Instead, he's patting the Dems on the head for "thinking for yourselves," and admonishing them to finish the job.  The more I read that, the more offensive I find it.

    As for Steve Benen...I like Steve, I think he's a genuinely good guy who works hard, but I think there is an ocean of doubt about what Obama wants.  Sure, you can find a lot of instances of Obama saying that he supports a public option, but you can also find too may instances where he's hedged on that support by saying he's still looking at and considering other ideas, too many anonymous leaks about the president's indifference to the public option, too many cozy, secret meetings with industry representatives whose interests do not parallel the interests of the people.

    You can see how Obama's going to play this, can't you?  Any bill that passes will be a victory, and since victory is all Obama seems to care about, the details of the legislation, whether it will lower costs or expand care, whether people have to wait years for help, are all just going to take a back seat to him claiming to be the first president to enact comprehensive health care reform.


    I guess (none / 0) (#13)
    by Capt Howdy on Wed Oct 21, 2009 at 10:29:15 AM EST
    we will see.  wont we?

    Ian Welsh (none / 0) (#20)
    by dk on Wed Oct 21, 2009 at 11:10:35 AM EST
    IMO, does a good job here summarizing why all of the possible outcomes for a health care bill will end up being both bad policy and bad politics.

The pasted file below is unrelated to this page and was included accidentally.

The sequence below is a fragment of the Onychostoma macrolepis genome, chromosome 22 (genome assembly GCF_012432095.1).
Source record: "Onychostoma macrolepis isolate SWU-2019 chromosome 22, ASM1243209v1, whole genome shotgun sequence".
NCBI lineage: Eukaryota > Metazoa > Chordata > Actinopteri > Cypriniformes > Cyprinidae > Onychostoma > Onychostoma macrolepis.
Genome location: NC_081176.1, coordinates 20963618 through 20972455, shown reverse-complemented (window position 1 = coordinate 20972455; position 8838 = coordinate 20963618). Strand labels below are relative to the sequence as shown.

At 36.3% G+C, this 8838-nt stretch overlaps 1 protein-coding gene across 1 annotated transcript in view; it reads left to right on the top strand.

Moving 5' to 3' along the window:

The rest really is Kabuki.


    I like Benen generally (none / 0) (#33)
    by ruffian on Wed Oct 21, 2009 at 12:45:21 PM EST
    but I agree with you he is really choosing to see Obama's statement in the most favorable light. I agree his statement is just trying to convince everyone to be happy with their least favorite possible outcome.

    watching Harry and others (4.25 / 4) (#1)
    by Capt Howdy on Wed Oct 21, 2009 at 09:36:17 AM EST
    in the last few days I am starting to think this is all head fake BS.  that there will be a public option in the final senate bill and they always planned to have one and this is all window dressing to make it seem harder that it is and make them seem like they saved the day at the last minute.

    I withdrew from following this closely because it was effecting my mental health and have left it to people like BTD who understand the machinations.  just a feeling.

    Mental Health (5.00 / 1) (#2)
    by katiebird on Wed Oct 21, 2009 at 09:42:49 AM EST
    My mental health is definitely slipping:  last night I dreamt that I visited a friend at work and Ezra Klein was there talking to him about health care reform!!!

    yikes (none / 0) (#9)
    by Capt Howdy on Wed Oct 21, 2009 at 09:57:37 AM EST
    In my adult life (5.00 / 6) (#10)
    by Steve M on Wed Oct 21, 2009 at 10:17:20 AM EST
    I have never, ever seen the Democrats pull off a coordinated headfake like that without some anonymous aide giving away the game to the media at some point.  From your lips to God's ear and all that, but I don't think the smart money is on such a scenario.

    my rational mind (none / 0) (#11)
    by Capt Howdy on Wed Oct 21, 2009 at 10:18:37 AM EST
    agrees with you.  like I said. just a feeling.
    and I am not saying the whole party is in on it.  just the leadership.